Thursday, August 07, 2014

Journal has no "education" reporter, why not?

The Albuquerque Public Schools spends a quarter of the state's budget. They control, in a very real way, the destiny of nearly 100,000 children. Everything they do is newsworthy.  One would think the Journal would cover them more closely. perhaps actually assign a reporter to specialize in gathering news from APS.

From where, from from whom, does
the news and the truth really flow?
They are content apparently with the news that flows out of APS.  They are getting what they want; they needn't really dig.

But are the gathering the truth? 
To whom do they listen?

Who exactly do APS Executive Director of Communications Monica Armenta and APS' million dollar a year public relations effort, serve?

Do she and that effort serve the people or do they serve the school board and senior administration?

Case in point; apparently, APS has given the Journal nothing to report regarding the school board's unanimous passage of a new Public Participation in Public Meetings Policy, PPPMP, and the Journal has dutifully reported nothing.

Forget for the moment how arrogant and unlawful I think the policy is.  It is after all still only my view and opinion.  Pretend they have passed a public participation policy that truly respected the Constitutionally protected human right to stand in their face and point to their public corruption and incompetence.  It would be newsworthy.

Either way or in the middle; newsworthy, even if only the last inch, on the last page of their newspaper.

Journal coverage of the meeting included pointing out that, for the second time in a row, a closed session had been cancelled because of chronic board member attendance issues.  I reported on the first cancellation, link, and Board Member David Peercy's candidly express views on the issue, link.

The Journal passed along the board's position on the availability of public records of administrative and or executive incompetence or corruption; it's a personnel matter and none of the people's business.
Nor apparently, of APS Supt Winston Brooks.
"“I know absolutely nothing. That’s a fact,” 
Brooks said, referring to the report."
Journal reporter Jon Swedien writes;
"Details of the plan are not public".  
If there is an award in journalism for understatement of the year,  Swedien is a shoo-in.

So why didn't Kent Walz et al., inform the democracy regarding APS' new rules for public participation in their public meetings; rules that go far and beyond open meetings law; standards that are far higher standards than the law?  Why will he never?

There is no court wherein Kent Walz will ever have to explain, defend, deny or even acknowledge the Journal's decision to stand by Marty Esquivel while he rammed this junk by the board.

There is no court wherein Kent Walz will ever have to explain, defend, deny or even acknowledge the Journal's decision to become complicit in, or continue to be complacent about, the standards and accountability crisis in the leadership of the APS.

There is no due process where newspaper editors and broadcast news directors can be held accountable for their part in the cover up of the cover up, of felony criminal misconduct involving senior APS administrators.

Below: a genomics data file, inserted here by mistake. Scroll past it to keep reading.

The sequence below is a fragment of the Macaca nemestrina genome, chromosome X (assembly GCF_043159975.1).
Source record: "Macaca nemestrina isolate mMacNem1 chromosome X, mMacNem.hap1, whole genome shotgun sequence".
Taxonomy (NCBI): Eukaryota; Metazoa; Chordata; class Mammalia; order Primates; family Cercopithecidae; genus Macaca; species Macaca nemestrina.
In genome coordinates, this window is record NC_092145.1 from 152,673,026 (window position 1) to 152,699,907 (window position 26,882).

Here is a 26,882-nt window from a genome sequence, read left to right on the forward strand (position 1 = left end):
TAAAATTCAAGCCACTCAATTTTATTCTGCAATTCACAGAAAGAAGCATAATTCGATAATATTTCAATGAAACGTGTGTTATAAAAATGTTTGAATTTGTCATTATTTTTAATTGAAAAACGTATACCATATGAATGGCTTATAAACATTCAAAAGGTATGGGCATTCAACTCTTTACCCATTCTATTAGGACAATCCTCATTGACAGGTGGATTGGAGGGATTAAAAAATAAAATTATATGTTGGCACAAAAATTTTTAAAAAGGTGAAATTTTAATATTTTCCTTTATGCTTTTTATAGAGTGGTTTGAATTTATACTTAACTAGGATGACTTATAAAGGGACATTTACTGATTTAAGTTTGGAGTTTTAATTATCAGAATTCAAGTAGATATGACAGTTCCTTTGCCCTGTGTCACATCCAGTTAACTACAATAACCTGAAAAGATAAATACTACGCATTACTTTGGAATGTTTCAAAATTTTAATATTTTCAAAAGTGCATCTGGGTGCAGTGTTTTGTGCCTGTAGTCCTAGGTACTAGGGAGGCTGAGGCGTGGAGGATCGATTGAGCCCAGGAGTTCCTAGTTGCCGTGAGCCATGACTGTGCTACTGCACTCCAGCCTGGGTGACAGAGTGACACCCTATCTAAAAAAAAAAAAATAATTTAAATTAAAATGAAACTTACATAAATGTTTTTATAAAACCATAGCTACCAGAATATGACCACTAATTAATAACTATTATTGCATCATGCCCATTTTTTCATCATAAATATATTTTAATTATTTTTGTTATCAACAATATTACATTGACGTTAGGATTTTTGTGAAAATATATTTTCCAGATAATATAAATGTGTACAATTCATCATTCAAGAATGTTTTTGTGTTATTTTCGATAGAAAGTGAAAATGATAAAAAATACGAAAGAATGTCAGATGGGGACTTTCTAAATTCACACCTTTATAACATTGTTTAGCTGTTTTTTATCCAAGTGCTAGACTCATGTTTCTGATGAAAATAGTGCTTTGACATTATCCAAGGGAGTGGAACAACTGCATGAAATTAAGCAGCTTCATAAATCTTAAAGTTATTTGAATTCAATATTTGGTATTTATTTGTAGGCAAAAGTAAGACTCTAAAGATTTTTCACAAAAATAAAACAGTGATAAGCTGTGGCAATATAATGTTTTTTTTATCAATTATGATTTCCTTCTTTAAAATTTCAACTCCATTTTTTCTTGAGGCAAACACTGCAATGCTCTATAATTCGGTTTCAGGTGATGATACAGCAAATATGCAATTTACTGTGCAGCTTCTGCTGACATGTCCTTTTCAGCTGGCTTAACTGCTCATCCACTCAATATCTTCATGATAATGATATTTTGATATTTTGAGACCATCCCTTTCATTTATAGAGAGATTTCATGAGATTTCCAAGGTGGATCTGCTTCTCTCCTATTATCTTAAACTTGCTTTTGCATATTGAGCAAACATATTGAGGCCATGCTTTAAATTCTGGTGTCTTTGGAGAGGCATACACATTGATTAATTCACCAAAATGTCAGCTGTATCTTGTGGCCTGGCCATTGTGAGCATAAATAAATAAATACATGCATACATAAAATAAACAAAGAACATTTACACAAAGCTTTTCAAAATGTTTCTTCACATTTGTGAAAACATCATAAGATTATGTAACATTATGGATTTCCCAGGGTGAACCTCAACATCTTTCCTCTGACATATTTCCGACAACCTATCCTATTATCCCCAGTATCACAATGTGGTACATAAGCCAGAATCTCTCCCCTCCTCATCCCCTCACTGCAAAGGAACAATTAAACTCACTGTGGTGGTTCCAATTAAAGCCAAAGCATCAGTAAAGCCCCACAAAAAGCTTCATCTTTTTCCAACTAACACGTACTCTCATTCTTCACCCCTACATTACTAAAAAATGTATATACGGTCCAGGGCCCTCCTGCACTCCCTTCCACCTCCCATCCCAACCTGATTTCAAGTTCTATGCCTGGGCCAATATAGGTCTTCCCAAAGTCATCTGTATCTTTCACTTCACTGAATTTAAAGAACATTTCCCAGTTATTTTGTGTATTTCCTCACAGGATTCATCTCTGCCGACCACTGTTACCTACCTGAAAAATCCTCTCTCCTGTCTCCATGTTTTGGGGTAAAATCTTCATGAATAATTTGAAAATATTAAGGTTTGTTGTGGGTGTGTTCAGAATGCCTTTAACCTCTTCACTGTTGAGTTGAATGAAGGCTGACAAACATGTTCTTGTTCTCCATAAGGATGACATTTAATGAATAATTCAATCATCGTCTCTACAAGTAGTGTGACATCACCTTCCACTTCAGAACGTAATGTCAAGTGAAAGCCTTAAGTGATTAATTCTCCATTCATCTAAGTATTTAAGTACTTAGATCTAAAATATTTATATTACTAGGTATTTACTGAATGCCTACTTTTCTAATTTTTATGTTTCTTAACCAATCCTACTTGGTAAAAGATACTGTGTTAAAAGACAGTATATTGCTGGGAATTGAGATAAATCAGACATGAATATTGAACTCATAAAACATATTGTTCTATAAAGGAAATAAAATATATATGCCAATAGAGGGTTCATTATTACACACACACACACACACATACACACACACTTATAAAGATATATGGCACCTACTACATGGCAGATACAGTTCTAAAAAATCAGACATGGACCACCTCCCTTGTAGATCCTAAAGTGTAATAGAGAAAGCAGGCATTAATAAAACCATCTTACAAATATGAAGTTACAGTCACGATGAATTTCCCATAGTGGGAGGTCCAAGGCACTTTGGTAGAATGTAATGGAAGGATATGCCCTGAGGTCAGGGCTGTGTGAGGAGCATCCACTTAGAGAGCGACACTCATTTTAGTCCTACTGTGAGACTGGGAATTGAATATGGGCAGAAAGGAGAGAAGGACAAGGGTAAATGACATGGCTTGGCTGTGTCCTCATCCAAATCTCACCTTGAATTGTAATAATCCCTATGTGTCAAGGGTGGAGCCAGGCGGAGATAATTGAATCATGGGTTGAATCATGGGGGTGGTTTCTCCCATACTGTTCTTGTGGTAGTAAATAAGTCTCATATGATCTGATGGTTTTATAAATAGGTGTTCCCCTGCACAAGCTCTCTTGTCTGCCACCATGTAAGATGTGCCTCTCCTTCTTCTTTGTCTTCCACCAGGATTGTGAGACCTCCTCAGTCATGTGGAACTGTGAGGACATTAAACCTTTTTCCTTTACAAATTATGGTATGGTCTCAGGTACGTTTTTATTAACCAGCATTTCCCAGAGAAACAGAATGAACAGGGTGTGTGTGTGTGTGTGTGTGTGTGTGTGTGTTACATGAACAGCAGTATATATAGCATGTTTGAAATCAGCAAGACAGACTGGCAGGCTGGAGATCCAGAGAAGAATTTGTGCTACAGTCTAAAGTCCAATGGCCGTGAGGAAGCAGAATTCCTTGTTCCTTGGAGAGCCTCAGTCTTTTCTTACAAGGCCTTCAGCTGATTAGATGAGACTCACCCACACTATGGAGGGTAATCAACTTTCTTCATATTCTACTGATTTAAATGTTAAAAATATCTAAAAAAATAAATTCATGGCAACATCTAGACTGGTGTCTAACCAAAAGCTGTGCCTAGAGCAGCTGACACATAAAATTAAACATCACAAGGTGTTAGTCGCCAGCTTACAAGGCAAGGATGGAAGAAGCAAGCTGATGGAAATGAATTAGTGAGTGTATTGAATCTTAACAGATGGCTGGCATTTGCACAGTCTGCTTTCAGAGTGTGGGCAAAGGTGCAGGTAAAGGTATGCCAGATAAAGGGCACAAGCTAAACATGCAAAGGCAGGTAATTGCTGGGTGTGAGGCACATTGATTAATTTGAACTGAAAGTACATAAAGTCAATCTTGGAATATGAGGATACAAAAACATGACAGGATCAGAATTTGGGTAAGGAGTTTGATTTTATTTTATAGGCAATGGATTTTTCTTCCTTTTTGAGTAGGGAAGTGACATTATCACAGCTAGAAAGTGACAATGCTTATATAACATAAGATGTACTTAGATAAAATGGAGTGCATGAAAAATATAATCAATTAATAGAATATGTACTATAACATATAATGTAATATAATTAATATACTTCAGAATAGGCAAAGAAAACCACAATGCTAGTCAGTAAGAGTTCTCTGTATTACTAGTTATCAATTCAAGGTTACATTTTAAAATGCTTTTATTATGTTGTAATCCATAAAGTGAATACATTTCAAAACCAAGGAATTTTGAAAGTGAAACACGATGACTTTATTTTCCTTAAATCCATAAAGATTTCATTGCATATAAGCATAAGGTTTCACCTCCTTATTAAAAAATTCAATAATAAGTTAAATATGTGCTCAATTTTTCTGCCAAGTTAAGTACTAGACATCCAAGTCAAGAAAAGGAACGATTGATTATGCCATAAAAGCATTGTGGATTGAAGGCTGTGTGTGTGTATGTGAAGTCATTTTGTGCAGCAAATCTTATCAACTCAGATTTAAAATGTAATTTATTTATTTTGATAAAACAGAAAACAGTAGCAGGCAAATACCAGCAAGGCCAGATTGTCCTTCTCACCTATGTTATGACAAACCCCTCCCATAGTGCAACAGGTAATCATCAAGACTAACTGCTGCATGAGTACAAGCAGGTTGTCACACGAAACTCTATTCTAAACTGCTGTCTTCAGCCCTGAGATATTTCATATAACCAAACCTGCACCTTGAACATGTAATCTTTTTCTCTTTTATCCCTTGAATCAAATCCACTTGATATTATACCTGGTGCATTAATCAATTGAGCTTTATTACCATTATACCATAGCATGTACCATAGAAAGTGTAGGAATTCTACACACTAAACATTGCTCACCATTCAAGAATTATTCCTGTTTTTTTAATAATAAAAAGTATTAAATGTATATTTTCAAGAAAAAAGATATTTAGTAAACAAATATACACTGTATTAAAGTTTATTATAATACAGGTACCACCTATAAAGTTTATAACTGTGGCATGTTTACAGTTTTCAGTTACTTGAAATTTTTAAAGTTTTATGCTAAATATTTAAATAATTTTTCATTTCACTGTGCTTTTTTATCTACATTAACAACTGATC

The trouble with higher standards of conduct than the law is, there's no place to enforce them.  It stands to reason that courts of the lowest standards of conduct cannot enforce higher standards of conduct.

Frankly, a certain amount of secrecy is appropriate in the evaluation of APS Supt Winston Brooks.  But, the level of that secrecy is the prerogative of the people, not of board members and administrators who are conflicted by their own needs to keep secrets.

Politicians and public servants meet in secret from the people whose power they wield and whose resources they spend, with the permission of the people.

What it is they want to keep secret; apparently, a lawyer was hired to prepare some kind of report on Winston Brooks. Perhaps it represents compendium of all of the suits in which Brooks is a named respondent, an honest accounting of the money that is being spent defending him and in settlements of complaints against him.  Just kidding - like that will never happen.

They hire lawyers to do their investigations in order that the findings can be kept secret under lawyer work product.  It makes the hiding of public records "legal".

The Journal reports;
Kathy Korte, Lorenzo Garcia and David Peercy voted against the closed session. Korte said they should wait until all board members were present, and Peercy said he opposed it because the whole board didn’t vote to hire the attorney who wrote the report. And further;

(School Board President Analee) Maestas on July 18 hired Agnes Padilla, an attorney with the Butt Thornton & Baehr firm at a rate of $190 an hour. Maestas said she informed the board of the hire. 
According to APS' award winning website;
The powers of the Board of Education lie in its action as a public body. Although a member of a board of education is a public officer, that person has no authority or power individually. emphasis added
Seems pretty clear.  So how did the whole board not vote to hire the attorney who wrote the report?  Except in violation of the law?  Who is going to pay the lawyer her $190 an hour?

There is much going on here.  The Journal's deliberate decision to ignore it is manifest journalistic malpractice; yet another body of utterly unenforceable higher standards of conduct than the law.

Armenta photo Mark Bralley
Walz photo ched macquigg

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